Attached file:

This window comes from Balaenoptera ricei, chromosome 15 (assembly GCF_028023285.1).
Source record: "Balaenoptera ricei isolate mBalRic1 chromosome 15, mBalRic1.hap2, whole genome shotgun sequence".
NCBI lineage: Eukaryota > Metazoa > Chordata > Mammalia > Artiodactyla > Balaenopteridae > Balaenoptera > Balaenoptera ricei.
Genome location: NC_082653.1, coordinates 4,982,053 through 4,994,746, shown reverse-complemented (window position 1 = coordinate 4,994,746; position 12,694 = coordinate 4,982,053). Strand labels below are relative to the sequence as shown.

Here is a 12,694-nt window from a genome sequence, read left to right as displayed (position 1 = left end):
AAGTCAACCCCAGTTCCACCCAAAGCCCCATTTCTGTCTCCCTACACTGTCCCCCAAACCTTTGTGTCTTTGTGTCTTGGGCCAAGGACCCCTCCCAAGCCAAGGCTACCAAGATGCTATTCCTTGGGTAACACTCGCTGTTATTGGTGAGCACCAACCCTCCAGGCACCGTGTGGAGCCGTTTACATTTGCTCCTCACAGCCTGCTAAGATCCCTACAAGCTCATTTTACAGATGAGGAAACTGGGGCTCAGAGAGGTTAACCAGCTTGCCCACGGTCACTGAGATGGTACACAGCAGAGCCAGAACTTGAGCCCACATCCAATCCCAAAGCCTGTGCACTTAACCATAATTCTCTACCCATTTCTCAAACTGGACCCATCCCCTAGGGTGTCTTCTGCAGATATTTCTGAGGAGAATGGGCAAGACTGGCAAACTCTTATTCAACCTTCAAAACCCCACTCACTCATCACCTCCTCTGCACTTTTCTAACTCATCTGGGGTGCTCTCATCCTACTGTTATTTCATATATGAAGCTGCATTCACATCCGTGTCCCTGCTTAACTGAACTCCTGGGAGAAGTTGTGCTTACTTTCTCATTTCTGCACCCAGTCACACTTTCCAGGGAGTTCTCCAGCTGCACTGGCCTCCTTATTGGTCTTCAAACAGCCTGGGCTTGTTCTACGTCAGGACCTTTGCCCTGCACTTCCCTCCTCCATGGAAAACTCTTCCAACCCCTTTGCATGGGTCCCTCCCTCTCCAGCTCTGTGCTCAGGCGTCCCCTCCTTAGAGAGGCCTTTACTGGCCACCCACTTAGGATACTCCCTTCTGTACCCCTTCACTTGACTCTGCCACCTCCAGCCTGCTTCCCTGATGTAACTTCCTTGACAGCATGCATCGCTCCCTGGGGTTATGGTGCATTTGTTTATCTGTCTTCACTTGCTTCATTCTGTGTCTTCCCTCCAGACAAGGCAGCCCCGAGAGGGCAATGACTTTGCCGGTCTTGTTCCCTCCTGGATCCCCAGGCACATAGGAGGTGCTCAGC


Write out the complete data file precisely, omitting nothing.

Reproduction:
This window comes from Balaenoptera ricei, chromosome 15 (assembly GCF_028023285.1).
Source record: "Balaenoptera ricei isolate mBalRic1 chromosome 15, mBalRic1.hap2, whole genome shotgun sequence".
NCBI lineage: Eukaryota > Metazoa > Chordata > Mammalia > Artiodactyla > Balaenopteridae > Balaenoptera > Balaenoptera ricei.
Genome location: NC_082653.1, coordinates 4,982,053 through 4,994,746, shown reverse-complemented (window position 1 = coordinate 4,994,746; position 12,694 = coordinate 4,982,053). Strand labels below are relative to the sequence as shown.

Here is a 12,694-nt window from a genome sequence, read left to right as displayed (position 1 = left end):
AAGTCAACCCCAGTTCCACCCAAAGCCCCATTTCTGTCTCCCTACACTGTCCCCCAAACCTTTGTGTCTTTGTGTCTTGGGCCAAGGACCCCTCCCAAGCCAAGGCTACCAAGATGCTATTCCTTGGGTAACACTCGCTGTTATTGGTGAGCACCAACCCTCCAGGCACCGTGTGGAGCCGTTTACATTTGCTCCTCACAGCCTGCTAAGATCCCTACAAGCTCATTTTACAGATGAGGAAACTGGGGCTCAGAGAGGTTAACCAGCTTGCCCACGGTCACTGAGATGGTACACAGCAGAGCCAGAACTTGAGCCCACATCCAATCCCAAAGCCTGTGCACTTAACCATAATTCTCTACCCATTTCTCAAACTGGACCCATCCCCTAGGGTGTCTTCTGCAGATATTTCTGAGGAGAATGGGCAAGACTGGCAAACTCTTATTCAACCTTCAAAACCCCACTCACTCATCACCTCCTCTGCACTTTTCTAACTCATCTGGGGTGCTCTCATCCTACTGTTATTTCATATATGAAGCTGCATTCACATCCGTGTCCCTGCTTAACTGAACTCCTGGGAGAAGTTGTGCTTACTTTCTCATTTCTGCACCCAGTCACACTTTCCAGGGAGTTCTCCAGCTGCACTGGCCTCCTTATTGGTCTTCAAACAGCCTGGGCTTGTTCTACGTCAGGACCTTTGCCCTGCACTTCCCTCCTCCATGGAAAACTCTTCCAACCCCTTTGCATGGGTCCCTCCCTCTCCAGCTCTGTGCTCAGGCGTCCCCTCCTTAGAGAGGCCTTTACTGGCCACCCACTTAGGATACTCCCTTCTGTACCCCTTCACTTGACTCTGCCACCTCCAGCCTGCTTCCCTGATGTAACTTCCTTGACAGCATGCATCGCTCCCTGGGGTTATGGTGCATTTGTTTATCTGTCTTCACTTGCTTCATTCTGTGTCTTCCCTCCAGACAAGGCAGCCCCGAGAGGGCAATGACTTTGCCGGTCTTGTTCCCTCCTGGATCCCCAGGCACATAGGAGGTGCTCAGC